Last modified: Thursday, May 6, 2004
Celebrated pianists Andre Watts and Arnaldo Cohen to join IU School of Music faculty
Watts to fill new endowed chair position
BLOOMINGTON, Ind. -- To put it musically, it's a perfect arrangement.
The Indiana University School of Music announced the appointments today (May 6) of two of the world's greatest living pianists, André Watts and Arnaldo Cohen, to its faculty. Watts will fill the newly created Jack I. and Dora B. Hamlin Endowed Chair in Music. He and Cohen will begin teaching at the school in the fall.
The appointment of Watts was made possible by the university's Commitment to Excellence program, which is helping the School of Music through the addition of four eminent master teachers.
"This is an exceptional day, to say the least, for Indiana University, the School of Music and the city of Bloomington," said School of Music Dean Gwyn Richards. "The appointment of musicians of such outstanding caliber is a tribute to our school, our faculty and our reputation as a worldwide leader in music education and performance. We are delighted and honored that André and Arnaldo have chosen Bloomington as the place to continue their distinguished careers and look forward to them greatly enhancing the artistic lives of our students."
"I am absolutely delighted to welcome these two wonderful individuals," said Evelyne Brancart, chair of the Piano Department. "They are not only on top of the pianistic and musical world, but they are both great human beings."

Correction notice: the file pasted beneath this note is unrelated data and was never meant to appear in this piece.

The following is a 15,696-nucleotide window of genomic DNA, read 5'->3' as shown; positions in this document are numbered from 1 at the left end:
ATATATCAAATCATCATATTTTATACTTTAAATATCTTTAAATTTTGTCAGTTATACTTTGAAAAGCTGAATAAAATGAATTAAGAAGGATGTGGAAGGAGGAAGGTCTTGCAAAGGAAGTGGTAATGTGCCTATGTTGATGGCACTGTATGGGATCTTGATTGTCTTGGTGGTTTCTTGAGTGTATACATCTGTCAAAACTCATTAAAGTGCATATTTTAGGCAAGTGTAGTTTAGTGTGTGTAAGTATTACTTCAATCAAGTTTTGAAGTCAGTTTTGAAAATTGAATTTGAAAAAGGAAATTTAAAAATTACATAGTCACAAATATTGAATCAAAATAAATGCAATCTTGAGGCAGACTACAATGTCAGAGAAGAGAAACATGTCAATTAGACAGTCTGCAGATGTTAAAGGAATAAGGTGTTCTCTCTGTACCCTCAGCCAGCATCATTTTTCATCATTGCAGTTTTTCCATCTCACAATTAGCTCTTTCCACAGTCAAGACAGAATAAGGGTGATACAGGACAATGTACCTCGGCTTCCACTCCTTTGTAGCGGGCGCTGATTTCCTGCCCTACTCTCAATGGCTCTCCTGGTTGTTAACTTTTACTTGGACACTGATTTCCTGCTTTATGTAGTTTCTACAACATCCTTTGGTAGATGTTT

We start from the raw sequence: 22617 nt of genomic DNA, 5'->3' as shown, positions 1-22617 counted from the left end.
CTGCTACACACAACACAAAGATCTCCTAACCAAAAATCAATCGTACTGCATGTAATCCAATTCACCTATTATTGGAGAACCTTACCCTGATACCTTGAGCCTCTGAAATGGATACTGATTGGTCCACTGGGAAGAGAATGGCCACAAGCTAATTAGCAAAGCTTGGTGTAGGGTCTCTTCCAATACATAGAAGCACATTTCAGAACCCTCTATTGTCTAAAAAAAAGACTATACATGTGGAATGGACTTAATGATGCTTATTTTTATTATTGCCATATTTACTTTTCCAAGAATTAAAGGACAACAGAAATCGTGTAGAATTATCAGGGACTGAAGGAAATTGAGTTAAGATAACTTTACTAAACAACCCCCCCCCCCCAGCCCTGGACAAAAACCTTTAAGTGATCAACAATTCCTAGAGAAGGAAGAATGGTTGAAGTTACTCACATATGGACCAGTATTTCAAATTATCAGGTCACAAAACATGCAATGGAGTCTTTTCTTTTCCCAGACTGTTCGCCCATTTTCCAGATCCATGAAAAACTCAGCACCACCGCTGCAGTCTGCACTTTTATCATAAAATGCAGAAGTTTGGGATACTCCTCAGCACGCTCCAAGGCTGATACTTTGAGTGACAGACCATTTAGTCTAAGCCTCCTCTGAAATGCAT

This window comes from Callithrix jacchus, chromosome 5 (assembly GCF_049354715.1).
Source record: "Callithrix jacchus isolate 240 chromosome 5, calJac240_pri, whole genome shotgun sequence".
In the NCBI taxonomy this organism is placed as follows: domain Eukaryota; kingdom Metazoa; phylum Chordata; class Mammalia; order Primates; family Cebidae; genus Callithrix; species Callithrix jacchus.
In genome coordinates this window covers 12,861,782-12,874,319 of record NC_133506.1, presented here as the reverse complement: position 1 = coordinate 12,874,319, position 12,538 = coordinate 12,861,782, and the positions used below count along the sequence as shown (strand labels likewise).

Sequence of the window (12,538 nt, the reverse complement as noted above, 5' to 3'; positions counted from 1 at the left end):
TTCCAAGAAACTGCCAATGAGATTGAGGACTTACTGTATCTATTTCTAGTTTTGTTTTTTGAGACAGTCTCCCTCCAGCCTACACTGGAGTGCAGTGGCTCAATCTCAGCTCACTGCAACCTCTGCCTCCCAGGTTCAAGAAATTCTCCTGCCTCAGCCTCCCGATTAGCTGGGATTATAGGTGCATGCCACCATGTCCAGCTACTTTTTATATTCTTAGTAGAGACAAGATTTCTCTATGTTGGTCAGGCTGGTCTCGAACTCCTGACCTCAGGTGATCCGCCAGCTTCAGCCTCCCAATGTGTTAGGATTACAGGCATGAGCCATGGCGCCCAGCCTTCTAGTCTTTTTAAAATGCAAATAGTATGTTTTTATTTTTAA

"I'm delighted and flattered to join the great colleagues at Indiana University," Watts said.
Watts burst upon the music world in 1963 at the age of 16 when Leonard Bernstein chose him to make his debut with the New York Philharmonic in its Young People's Concert, which was broadcast nationwide on CBS-TV. Only two weeks later, Bernstein asked him to substitute at the last minute for an ailing Glenn Gould to perform music by Franz Liszt with the Philharmonic, thus launching Watts' career in storybook fashion.
More than 40 years later, Watts remains one of today's most celebrated and beloved pianists. In addition to giving sold-out recitals and performing with most of the world's great orchestras and conductors, he makes regular visits to the major summer music festivals, including Ravinia, Tanglewood, Saratoga, the Mann Music Center, Mostly Mozart and the Hollywood Bowl.
Watts has also made frequent television appearances, performing with the New York Philharmonic, the Boston Symphony, the Philadelphia Orchestra, the Mostly Mozart Festival Orchestra and the Chamber Music Society of Lincoln Center. His 1976 New York recital, which aired on the program Live from Lincoln Center, was the first full-length recital broadcast in the history of television, and his performance at the 38th Casals Festival in Puerto Rico was nominated for an Emmy Award in the category of Outstanding Individual Achievement in Cultural Programming.